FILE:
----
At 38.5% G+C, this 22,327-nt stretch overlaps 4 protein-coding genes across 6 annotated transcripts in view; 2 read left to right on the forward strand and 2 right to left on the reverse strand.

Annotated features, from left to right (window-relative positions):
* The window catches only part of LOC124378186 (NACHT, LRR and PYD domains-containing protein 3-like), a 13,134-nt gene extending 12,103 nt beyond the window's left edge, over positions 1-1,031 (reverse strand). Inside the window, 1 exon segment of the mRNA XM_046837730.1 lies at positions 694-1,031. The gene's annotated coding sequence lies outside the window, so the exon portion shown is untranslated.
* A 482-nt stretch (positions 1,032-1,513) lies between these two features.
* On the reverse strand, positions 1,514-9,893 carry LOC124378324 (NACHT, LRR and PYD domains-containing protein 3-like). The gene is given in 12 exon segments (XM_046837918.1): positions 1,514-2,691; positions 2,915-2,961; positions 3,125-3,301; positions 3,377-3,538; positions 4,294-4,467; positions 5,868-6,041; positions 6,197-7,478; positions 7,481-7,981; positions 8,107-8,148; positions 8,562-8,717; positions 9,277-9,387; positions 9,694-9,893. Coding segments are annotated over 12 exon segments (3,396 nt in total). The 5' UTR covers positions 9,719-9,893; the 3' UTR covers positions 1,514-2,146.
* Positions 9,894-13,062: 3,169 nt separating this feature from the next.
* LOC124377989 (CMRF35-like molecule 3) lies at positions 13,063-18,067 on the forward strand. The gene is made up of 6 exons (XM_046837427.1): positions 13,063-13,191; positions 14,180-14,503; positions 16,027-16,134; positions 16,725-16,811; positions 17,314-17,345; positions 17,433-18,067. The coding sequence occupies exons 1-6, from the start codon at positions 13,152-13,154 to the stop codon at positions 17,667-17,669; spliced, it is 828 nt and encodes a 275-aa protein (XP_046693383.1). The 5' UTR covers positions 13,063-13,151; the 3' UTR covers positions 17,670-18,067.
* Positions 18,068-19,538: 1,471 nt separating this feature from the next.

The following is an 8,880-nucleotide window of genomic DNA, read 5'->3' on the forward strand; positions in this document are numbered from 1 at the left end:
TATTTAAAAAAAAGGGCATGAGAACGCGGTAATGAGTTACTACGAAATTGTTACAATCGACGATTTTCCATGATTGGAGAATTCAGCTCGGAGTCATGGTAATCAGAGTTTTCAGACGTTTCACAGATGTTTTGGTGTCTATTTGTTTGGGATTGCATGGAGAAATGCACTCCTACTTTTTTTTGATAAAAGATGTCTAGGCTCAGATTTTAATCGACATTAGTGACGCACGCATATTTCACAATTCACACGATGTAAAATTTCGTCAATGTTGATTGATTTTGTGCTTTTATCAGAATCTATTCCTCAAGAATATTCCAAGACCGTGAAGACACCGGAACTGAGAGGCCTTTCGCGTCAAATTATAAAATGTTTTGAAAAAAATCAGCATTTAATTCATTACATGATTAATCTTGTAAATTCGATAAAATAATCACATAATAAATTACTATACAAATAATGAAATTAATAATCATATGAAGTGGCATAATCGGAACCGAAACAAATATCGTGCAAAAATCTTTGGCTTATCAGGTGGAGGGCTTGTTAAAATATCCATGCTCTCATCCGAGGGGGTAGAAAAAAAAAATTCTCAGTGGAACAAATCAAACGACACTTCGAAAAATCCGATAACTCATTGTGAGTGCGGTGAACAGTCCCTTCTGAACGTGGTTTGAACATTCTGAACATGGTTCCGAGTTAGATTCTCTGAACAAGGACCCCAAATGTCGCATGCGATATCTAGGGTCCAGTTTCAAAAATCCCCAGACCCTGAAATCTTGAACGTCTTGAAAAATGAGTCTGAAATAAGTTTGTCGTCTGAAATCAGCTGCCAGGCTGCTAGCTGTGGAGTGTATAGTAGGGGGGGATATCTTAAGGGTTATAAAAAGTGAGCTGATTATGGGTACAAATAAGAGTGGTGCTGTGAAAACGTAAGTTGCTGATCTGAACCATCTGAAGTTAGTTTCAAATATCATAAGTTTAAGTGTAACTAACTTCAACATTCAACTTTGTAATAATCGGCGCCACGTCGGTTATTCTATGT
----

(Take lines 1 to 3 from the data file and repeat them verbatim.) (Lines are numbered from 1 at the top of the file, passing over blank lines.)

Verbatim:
At 38.5% G+C, this 22,327-nt stretch overlaps 4 protein-coding genes across 6 annotated transcripts in view; 2 read left to right on the forward strand and 2 right to left on the reverse strand.

Annotated features, from left to right (window-relative positions):
* The window catches only part of LOC124378186 (NACHT, LRR and PYD domains-containing protein 3-like), a 13,134-nt gene extending 12,103 nt beyond the window's left edge, over positions 1-1,031 (reverse strand). Inside the window, 1 exon segment of the mRNA XM_046837730.1 lies at positions 694-1,031. The gene's annotated coding sequence lies outside the window, so the exon portion shown is untranslated.